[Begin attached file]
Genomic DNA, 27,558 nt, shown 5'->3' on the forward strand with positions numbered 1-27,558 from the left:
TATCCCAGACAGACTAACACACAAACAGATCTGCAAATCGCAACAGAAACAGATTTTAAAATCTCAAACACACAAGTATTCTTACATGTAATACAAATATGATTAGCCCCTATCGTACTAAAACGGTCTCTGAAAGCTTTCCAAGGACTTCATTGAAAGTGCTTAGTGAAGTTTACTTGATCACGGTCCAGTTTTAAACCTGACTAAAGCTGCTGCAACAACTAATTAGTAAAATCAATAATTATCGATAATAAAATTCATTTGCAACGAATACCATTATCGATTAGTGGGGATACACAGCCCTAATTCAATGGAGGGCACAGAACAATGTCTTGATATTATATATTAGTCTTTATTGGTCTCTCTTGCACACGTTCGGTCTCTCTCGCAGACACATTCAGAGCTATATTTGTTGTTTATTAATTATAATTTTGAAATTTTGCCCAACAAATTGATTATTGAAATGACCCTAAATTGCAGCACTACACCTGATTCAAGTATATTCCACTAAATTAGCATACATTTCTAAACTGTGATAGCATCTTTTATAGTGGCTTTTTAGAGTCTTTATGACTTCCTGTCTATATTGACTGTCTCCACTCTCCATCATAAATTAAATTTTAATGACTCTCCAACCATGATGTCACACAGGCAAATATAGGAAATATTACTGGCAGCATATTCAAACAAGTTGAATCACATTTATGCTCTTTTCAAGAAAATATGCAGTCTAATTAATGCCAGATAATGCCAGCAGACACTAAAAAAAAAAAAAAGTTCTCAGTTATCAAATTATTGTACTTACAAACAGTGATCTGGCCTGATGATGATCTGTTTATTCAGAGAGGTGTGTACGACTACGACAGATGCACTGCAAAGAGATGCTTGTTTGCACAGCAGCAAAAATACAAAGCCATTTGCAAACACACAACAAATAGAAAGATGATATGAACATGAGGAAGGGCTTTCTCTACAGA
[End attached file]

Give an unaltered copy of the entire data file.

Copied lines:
Genomic DNA, 27,558 nt, shown 5'->3' on the forward strand with positions numbered 1-27,558 from the left:
TATCCCAGACAGACTAACACACAAACAGATCTGCAAATCGCAACAGAAACAGATTTTAAAATCTCAAACACACAAGTATTCTTACATGTAATACAAATATGATTAGCCCCTATCGTACTAAAACGGTCTCTGAAAGCTTTCCAAGGACTTCATTGAAAGTGCTTAGTGAAGTTTACTTGATCACGGTCCAGTTTTAAACCTGACTAAAGCTGCTGCAACAACTAATTAGTAAAATCAATAATTATCGATAATAAAATTCATTTGCAACGAATACCATTATCGATTAGTGGGGATACACAGCCCTAATTCAATGGAGGGCACAGAACAATGTCTTGATATTATATATTAGTCTTTATTGGTCTCTCTTGCACACGTTCGGTCTCTCTCGCAGACACATTCAGAGCTATATTTGTTGTTTATTAATTATAATTTTGAAATTTTGCCCAACAAATTGATTATTGAAATGACCCTAAATTGCAGCACTACACCTGATTCAAGTATATTCCACTAAATTAGCATACATTTCTAAACTGTGATAGCATCTTTTATAGTGGCTTTTTAGAGTCTTTATGACTTCCTGTCTATATTGACTGTCTCCACTCTCCATCATAAATTAAATTTTAATGACTCTCCAACCATGATGTCACACAGGCAAATATAGGAAATATTACTGGCAGCATATTCAAACAAGTTGAATCACATTTATGCTCTTTTCAAGAAAATATGCAGTCTAATTAATGCCAGATAATGCCAGCAGACACTAAAAAAAAAAAAAAGTTCTCAGTTATCAAATTATTGTACTTACAAACAGTGATCTGGCCTGATGATGATCTGTTTATTCAGAGAGGTGTGTACGACTACGACAGATGCACTGCAAAGAGATGCTTGTTTGCACAGCAGCAAAAATACAAAGCCATTTGCAAACACACAACAAATAGAAAGATGATATGAACATGAGGAAGGGCTTTCTCTACAGA